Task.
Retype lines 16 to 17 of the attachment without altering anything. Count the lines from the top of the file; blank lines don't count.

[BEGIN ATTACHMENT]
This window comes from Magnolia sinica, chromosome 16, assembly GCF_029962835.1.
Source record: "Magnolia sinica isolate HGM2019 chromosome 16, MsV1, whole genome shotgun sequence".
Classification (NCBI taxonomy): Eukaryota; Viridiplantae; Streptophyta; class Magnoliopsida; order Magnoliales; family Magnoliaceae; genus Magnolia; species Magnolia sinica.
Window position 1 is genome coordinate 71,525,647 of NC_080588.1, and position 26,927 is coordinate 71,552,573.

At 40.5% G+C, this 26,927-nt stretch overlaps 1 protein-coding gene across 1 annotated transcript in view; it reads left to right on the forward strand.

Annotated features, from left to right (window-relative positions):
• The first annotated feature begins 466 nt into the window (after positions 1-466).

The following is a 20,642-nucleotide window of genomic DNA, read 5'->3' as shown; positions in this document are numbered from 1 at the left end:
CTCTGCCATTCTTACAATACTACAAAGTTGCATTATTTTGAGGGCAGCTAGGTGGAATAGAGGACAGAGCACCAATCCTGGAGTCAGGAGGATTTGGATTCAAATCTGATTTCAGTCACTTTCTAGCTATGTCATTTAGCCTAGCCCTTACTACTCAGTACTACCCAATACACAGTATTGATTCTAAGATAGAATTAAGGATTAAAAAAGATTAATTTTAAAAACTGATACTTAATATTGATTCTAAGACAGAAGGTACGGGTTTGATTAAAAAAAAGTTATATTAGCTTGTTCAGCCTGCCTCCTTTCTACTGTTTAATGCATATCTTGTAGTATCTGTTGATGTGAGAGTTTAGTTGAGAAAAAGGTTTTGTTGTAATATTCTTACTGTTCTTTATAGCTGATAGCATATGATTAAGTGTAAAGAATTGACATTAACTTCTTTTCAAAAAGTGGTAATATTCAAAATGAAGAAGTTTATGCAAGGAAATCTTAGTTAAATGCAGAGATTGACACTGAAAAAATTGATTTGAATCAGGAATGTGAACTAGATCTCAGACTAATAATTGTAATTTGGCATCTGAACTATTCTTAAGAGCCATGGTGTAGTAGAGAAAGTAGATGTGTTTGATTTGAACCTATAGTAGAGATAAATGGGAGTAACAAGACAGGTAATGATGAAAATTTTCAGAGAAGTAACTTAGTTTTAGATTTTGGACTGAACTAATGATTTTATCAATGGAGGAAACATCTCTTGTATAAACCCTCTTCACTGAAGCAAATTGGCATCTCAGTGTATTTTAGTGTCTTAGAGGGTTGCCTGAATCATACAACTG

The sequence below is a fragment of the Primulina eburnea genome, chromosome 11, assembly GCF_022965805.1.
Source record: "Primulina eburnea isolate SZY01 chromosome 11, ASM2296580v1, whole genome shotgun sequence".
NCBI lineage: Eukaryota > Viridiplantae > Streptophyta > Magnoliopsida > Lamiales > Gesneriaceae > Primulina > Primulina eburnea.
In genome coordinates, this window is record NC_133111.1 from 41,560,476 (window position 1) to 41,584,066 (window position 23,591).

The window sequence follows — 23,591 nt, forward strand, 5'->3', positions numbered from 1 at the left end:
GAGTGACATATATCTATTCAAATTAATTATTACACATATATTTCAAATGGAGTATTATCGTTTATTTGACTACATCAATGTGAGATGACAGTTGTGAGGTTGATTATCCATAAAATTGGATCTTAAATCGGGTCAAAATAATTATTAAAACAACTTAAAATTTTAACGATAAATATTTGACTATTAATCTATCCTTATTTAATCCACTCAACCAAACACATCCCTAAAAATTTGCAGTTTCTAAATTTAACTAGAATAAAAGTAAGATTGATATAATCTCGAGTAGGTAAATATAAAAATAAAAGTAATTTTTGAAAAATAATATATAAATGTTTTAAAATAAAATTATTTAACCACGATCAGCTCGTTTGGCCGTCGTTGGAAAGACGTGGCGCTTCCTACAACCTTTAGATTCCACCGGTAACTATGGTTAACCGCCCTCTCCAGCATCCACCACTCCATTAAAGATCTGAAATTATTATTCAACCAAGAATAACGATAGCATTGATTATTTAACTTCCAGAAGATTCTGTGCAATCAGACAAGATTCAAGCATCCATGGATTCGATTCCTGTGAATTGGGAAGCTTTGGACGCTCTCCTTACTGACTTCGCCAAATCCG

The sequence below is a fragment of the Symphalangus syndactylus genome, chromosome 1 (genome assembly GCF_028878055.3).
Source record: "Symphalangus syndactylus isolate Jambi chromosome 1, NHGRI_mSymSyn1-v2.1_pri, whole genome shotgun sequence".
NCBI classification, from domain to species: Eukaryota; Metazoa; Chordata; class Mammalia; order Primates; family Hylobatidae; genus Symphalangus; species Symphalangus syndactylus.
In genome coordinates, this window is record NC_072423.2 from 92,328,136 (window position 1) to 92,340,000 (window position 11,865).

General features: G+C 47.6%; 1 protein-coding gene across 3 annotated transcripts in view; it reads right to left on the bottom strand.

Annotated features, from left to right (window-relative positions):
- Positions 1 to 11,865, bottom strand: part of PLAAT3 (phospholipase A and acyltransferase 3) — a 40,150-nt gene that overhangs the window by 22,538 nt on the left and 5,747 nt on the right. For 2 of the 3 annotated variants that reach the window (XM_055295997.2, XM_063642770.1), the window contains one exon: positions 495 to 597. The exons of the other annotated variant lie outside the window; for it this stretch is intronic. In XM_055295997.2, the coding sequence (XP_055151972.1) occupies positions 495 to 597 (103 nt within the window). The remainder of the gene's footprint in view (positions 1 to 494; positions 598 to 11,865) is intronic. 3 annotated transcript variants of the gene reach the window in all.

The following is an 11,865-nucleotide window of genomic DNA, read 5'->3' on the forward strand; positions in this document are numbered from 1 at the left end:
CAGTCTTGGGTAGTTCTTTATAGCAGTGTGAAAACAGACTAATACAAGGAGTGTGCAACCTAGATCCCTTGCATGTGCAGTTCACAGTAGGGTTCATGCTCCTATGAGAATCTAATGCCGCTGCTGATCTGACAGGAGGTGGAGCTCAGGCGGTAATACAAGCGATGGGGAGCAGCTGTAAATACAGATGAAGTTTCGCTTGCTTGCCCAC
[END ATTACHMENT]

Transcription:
The sequence below is a fragment of the Symphalangus syndactylus genome, chromosome 1 (genome assembly GCF_028878055.3).
Source record: "Symphalangus syndactylus isolate Jambi chromosome 1, NHGRI_mSymSyn1-v2.1_pri, whole genome shotgun sequence".